I'll be heading to the Association of American Editorial Cartoonists convention tomorrow, so I'll be out of pocket for a few days. Whenever I tell people that there is, in fact, an editorial cartoonist convention, I am invariably asked what precisely one does at such a gathering: "Do you talk about how big to draw the president's ears?"
Editorial cartoonists talk about things that no one else in the United States is discussing at any given moment, like whether John Kerry has had plastic surgery that makes him look like a muppet (the answer to that is, God, yes, he has). If I ever decide I need to look like a muppet, please talk me out of it.
We also discuss important technical issues in cartooning, like whether there will be any cartoonists left in America next year. We think that's an important technical issue. Another one is how to get stubborn india ink out from under our fingernails, which is another important technical issue. And whether to get gel nails for another six dollars.
Walk up to any group of hilarious editorial cartoonists you see, and you will hear laff riot phrases such as:
"I prefer the .08 nib for lettering and the .01 nib for crosshatching."
Or, "I left the top off of my ink bottle for a few days and now it feels all sludgy."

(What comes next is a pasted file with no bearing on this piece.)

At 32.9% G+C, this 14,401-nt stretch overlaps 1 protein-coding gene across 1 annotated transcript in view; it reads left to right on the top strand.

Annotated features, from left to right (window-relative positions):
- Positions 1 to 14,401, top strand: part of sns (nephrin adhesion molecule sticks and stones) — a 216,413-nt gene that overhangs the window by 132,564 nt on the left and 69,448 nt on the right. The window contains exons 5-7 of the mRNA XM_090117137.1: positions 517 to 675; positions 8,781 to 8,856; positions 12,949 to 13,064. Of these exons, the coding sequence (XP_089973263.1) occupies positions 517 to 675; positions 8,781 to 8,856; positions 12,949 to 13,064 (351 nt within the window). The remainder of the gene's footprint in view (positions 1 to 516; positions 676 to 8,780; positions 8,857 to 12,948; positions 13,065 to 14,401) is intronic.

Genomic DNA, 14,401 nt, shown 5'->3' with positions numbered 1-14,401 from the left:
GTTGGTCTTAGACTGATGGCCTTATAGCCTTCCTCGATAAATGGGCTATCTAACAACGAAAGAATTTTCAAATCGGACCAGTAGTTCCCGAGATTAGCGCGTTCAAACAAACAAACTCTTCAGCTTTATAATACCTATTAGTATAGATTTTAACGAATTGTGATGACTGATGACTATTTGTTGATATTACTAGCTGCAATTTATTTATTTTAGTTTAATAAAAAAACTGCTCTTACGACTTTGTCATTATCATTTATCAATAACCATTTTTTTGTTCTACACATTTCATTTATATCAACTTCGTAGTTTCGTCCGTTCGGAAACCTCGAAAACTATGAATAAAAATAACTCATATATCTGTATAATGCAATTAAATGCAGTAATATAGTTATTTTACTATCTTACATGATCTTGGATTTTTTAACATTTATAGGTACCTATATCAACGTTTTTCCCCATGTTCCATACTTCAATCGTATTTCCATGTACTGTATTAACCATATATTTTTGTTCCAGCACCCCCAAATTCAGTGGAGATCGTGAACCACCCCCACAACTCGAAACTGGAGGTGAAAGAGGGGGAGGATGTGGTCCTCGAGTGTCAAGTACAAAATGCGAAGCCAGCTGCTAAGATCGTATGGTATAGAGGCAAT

This is why we're so amusing in person. The fact is, most cartoonists aren't all that amusing in person. I am, of course, because of my natural Norwegian Minnesotan joie de vivre, but many of my peers are, shall we say, the kind of guys who won't shower with the others and keep pretty much to themselves and never said anything to the neighbors before the tragedy. OK, that's an exaggeration, too.
Let me think. I would say editorial cartoonists look less interesting than they actually are, but many of them have amazing stories and backgrounds:
--Mike Keefe, the Pulitzer winner from the Denver Post, is ABD from a math Ph.D and a former Marine. He enjoys showing elaborate mathematical proofs while having beers. I have seen this. If I had Mike as a math teacher, I might have learned something.
--Joel Pett, another Pulitzer winner from McClatchy's Lexington Herald-Leader, speaks fluent French and lived in Africa for a long time growing up. He had dinner with Tommy Smothers the other night, which sounded really cool. I would have settled for Dick Smothers.
--Ted Rall, from Universal, grew up in a household where his Lt. Colonel father worked on the National Security Council. He told me one time, when he was a kid, he and his father once were taking off in commercial airliner, and his father was observing the ground speed out of the window, turned to Ted and said, "We're not going to make it." This could color the way one viewed the world going forward. Ted also was at Columbia University the same time as Barack Obama. He doesn't care for him based on that experience.
One thing many editorial cartoonists have in common are powerful fathers or vivid families: Rob Rogers' father was head of thoracic surgery at Carnegie Mellon; Tom Meyer's father was Vice Chairman of the Joint Chiefs of Staff, and so on. Chan Lowe, from the Sun Sentinel in Florida, is the son of the entertainer Carol Channing. The late Jeff MacNelly's father was publisher of The Saturday Evening Post. Pat Oliphant, who is being honored at this convention, is the nephew of a former Manhattan Project physicist and the former Governor of South Australia.
I need to close, as I have a lot to do before I leave.
I have to hone my .08 nib anecdotes for the guys at the bar.